The development of promising new treatments for spinal cord injuries in humans depends on animal models--various ways of creating experimental injuries in animals and assessing their response to treatments. (Spine, 15-Jul-2002)
Lippincott Williams & Wilkins
PHILADELPHIA, PA July 19, 2002 - The development of promising new treatments for spinal cord injuries in humans depends on animal models--various ways of creating experimental injuries in animals and assessing their response to treatments. An article in the July 15 issue of the journal Spine provides an update on various types of animals models and their essential role in developing techniques of spinal cord regeneration.
Dr. Brian K. Kwon and colleagues of University of British Columbia, Vancouver, outline the different techniques for studying healing of spinal cord injuries in animals, usually mice or rats. The three basic approaches are
* Anatomical--antibodies or other "tracer" substances are placed on one side of the cut spinal cord. If the tracer spreads from one side to the other, that tells researchers that new spinal nerve cells (axons) have regrown across the gap.
* Neurophysiological--similarly, electrical signals can be shown to travel across the cut area.
* Functional--behavioral tests can show how well the injured spinal cord is functioning. Most such studies have used tests of walking ability, although there is an increasing emphasis on tests of sensation and other spinal cord functions.
Another critical question is, what type of injury will be tested? Many studies have used "complete transection" models, in which the cord is cut clean through. This ensures that any sign of recovery--especially on anatomical tests--truly reflects regeneration of spinal cord cells across the gap.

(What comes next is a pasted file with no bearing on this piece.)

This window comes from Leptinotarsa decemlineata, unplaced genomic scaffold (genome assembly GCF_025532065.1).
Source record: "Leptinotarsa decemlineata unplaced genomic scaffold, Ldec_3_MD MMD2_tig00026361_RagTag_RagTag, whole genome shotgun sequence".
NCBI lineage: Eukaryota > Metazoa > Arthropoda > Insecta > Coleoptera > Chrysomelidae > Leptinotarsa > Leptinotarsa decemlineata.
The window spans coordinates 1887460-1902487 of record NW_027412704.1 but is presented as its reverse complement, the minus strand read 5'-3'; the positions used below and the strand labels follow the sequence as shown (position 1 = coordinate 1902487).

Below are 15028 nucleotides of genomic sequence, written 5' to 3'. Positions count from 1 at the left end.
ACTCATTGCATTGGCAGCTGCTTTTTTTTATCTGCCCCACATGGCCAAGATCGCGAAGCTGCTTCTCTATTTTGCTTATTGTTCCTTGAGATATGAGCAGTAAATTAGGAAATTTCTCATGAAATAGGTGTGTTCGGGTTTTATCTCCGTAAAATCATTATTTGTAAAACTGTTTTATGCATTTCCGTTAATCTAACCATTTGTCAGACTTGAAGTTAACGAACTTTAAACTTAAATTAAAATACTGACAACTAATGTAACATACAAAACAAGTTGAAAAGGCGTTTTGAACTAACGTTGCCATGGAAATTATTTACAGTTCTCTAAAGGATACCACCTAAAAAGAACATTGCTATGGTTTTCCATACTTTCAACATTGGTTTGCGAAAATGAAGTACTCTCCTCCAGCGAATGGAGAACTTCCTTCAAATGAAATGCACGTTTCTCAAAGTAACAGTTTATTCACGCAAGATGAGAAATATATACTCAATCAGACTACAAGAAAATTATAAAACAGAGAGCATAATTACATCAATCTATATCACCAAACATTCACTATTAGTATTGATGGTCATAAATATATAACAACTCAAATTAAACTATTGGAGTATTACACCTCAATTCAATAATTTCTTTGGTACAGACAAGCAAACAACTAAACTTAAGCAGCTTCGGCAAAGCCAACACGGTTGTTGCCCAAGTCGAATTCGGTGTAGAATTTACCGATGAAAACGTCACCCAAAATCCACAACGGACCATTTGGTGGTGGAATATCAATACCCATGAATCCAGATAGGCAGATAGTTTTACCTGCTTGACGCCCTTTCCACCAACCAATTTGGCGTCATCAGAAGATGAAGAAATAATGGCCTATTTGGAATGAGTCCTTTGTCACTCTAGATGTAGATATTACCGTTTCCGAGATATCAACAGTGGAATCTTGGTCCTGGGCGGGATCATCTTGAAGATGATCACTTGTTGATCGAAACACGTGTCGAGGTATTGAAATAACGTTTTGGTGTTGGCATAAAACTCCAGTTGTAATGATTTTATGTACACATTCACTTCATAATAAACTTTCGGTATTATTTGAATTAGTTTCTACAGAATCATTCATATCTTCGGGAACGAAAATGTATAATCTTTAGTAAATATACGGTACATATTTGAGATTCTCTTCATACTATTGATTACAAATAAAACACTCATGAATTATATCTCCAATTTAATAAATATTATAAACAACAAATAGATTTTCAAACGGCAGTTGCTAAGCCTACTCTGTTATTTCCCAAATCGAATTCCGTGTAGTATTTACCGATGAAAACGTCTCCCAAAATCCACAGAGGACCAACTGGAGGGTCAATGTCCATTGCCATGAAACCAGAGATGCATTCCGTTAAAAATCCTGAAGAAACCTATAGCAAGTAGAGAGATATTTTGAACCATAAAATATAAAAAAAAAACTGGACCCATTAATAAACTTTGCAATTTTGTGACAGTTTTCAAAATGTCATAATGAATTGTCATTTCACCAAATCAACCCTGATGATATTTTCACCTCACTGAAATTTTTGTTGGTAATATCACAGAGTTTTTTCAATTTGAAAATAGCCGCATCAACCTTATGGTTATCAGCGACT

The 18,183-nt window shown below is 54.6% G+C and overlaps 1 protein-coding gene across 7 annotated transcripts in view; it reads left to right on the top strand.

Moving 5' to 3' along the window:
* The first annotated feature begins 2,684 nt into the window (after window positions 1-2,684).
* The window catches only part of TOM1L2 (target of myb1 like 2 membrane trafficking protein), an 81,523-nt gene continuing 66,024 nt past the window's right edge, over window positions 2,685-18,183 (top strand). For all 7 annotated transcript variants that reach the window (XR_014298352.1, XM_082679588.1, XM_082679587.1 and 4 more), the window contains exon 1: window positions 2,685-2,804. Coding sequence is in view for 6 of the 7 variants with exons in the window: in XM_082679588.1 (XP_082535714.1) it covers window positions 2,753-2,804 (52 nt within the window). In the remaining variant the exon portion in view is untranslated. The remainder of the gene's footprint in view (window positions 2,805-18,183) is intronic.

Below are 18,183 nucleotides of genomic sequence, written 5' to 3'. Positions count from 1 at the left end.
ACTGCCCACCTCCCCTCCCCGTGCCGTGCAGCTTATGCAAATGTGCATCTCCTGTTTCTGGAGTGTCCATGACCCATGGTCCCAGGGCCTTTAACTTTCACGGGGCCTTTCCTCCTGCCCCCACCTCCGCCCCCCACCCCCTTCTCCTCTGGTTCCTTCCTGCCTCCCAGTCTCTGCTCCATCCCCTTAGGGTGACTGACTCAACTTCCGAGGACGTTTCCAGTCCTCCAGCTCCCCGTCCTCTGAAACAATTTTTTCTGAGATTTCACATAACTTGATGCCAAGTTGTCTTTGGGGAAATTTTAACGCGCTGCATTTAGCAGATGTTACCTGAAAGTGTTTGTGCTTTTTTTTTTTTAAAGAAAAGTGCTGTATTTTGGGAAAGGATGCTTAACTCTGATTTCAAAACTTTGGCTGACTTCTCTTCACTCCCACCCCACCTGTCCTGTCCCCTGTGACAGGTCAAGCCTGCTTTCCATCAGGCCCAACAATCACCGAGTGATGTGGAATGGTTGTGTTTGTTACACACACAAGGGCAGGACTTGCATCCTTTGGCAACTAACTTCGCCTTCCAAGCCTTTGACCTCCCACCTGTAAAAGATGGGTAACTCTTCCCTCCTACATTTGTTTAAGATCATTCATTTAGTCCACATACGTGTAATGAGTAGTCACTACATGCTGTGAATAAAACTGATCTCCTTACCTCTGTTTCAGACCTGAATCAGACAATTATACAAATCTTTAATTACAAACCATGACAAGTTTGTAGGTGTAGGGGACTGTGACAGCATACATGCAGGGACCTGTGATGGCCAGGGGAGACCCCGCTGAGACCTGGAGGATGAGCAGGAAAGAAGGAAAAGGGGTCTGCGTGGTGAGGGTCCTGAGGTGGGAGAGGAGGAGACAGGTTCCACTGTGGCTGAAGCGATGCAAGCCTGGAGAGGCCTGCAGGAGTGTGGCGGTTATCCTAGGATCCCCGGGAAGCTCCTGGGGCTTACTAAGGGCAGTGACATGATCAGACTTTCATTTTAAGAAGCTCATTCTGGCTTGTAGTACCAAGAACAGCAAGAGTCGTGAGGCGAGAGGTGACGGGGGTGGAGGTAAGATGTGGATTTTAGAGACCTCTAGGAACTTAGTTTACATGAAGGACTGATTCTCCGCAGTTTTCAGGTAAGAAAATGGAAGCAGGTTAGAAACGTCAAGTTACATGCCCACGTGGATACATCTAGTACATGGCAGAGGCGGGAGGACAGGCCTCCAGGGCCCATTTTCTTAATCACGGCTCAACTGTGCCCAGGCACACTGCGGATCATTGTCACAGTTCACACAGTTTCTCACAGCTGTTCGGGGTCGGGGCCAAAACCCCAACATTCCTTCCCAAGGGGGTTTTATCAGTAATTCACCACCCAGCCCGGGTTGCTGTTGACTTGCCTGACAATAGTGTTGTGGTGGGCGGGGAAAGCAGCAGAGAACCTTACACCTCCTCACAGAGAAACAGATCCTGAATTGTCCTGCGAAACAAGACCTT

Other studies have used "contusion and compression" models. Compared to a sharp injury, these blunt-injury models more accurately reflect the situation in human spinal cord injuries--not only the initial damage, but also the delayed effects of bleeding, swelling, and scarring.
The drawback of blunt-injury models is that the injury is incomplete, possibly sparing some portions of the spinal cord. This makes it difficult to be sure that communication from one side of the injury to the other truly results from new axon growth. Also, relatively simple injuries produced in mice and rats don't truly reflect the complex bending, twisting, and other forces produced by trauma severe enough to damage the human spinal cord.
In recent years, many experimental approaches have been developed to regenerate spinal tissue and improve neurological function after spinal cord injuries. Animal studies--using both "sharp" models useful in studying the anatomical regeneration of axons and "blunt" models that more closely resemble the complex effects of human spinal cord injuries--will play a critical role in refining these techniques to the point where they can be evaluated in humans.
Recognized internationally as the leading journal in its field, Spine reports on today's most important diagnostic and therapeutic advances regarding spinal pain, deformity, and disability. Distinguished by its broad scope of coverage and emphasis on patient care, this popular biweekly has earned must-read status in the orthopaedic community. For more information, call 1-800-638-3030 or visit http://www.spinejournal.com.
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